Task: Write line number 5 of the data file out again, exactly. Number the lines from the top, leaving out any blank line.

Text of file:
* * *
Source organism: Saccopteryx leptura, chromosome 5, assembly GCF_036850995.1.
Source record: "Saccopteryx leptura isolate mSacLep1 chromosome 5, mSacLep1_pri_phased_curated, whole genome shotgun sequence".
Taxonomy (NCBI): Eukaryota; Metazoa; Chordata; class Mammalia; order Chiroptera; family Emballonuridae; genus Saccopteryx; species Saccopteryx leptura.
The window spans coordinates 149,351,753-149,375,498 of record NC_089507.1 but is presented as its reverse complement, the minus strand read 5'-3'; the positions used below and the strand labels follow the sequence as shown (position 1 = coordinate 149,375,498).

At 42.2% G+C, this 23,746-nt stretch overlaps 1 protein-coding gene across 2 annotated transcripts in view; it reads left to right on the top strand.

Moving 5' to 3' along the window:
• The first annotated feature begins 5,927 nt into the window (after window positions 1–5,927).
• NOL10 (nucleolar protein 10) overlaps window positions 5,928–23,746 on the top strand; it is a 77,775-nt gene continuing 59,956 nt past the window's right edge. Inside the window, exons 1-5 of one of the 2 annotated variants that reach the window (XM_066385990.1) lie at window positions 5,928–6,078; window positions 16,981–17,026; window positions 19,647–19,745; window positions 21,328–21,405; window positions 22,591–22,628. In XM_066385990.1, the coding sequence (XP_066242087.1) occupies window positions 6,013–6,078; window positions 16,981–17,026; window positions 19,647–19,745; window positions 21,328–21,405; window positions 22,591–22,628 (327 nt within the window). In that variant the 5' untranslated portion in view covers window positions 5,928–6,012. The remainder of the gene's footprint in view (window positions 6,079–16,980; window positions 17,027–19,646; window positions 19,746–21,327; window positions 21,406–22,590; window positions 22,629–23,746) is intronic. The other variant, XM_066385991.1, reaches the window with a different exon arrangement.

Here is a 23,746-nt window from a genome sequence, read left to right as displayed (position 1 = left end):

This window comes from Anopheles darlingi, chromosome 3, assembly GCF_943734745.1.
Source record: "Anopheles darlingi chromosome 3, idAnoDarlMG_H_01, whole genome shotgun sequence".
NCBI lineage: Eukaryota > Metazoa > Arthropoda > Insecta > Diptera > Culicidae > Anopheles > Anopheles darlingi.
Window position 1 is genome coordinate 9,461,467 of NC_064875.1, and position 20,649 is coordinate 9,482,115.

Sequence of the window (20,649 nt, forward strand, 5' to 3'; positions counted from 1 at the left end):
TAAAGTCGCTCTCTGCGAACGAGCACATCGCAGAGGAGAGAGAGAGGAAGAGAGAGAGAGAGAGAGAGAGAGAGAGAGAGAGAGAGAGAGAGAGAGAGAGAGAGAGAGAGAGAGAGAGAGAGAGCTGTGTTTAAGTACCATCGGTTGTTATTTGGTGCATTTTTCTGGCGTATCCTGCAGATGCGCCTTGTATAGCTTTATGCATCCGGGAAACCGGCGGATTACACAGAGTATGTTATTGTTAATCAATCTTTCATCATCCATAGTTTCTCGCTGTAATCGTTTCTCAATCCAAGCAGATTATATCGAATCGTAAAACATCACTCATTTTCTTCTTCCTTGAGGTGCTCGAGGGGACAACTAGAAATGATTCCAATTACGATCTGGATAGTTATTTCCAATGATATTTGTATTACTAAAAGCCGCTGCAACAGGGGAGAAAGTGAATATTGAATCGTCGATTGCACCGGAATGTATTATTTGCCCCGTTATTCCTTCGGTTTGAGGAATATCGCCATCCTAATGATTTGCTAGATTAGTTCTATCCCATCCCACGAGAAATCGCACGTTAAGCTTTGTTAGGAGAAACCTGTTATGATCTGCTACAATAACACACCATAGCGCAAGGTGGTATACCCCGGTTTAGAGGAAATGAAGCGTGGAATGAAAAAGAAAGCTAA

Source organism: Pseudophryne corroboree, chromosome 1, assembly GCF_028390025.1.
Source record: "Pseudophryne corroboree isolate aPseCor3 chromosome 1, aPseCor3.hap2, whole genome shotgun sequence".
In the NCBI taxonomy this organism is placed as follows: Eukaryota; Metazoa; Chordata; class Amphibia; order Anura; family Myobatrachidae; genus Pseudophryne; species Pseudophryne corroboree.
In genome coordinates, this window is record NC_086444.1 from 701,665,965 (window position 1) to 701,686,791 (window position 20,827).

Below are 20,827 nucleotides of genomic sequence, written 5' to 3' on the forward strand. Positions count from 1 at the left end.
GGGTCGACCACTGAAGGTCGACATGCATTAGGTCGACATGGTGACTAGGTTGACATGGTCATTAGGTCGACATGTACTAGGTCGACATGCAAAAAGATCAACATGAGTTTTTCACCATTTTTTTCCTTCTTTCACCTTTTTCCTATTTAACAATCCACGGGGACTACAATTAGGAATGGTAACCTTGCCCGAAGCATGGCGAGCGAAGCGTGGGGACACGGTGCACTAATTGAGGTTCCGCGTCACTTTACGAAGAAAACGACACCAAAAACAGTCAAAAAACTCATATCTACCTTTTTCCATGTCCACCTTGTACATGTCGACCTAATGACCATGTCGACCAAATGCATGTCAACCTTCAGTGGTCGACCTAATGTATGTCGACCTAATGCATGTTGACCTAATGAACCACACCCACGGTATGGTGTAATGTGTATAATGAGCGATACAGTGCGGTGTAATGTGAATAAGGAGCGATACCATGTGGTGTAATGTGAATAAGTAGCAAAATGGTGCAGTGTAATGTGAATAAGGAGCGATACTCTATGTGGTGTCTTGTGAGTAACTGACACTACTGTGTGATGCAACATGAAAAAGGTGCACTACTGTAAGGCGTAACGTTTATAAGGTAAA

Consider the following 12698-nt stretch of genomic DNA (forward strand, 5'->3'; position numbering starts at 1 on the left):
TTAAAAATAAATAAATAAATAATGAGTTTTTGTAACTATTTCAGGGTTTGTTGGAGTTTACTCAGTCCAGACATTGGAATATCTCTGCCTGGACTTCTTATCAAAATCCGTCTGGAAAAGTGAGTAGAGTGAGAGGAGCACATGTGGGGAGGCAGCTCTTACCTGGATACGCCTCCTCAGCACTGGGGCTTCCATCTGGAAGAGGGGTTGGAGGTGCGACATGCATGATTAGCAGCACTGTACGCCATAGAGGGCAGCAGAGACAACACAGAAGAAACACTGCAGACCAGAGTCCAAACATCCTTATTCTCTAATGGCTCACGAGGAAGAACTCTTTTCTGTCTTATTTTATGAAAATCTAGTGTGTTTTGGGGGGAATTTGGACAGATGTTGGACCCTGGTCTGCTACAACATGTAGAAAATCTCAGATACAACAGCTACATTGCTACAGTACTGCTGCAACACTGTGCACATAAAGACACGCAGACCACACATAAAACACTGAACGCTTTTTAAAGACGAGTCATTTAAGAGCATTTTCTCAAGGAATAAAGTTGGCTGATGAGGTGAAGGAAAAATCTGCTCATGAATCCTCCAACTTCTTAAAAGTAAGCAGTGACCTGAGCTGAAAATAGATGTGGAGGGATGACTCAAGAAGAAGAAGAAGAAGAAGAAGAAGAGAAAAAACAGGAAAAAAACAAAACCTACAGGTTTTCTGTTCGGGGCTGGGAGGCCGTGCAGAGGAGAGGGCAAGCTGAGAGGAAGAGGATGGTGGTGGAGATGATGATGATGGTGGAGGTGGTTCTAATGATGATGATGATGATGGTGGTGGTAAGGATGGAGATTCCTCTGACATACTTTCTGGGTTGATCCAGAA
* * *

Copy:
At 42.2% G+C, this 23,746-nt stretch overlaps 1 protein-coding gene across 2 annotated transcripts in view; it reads left to right on the top strand.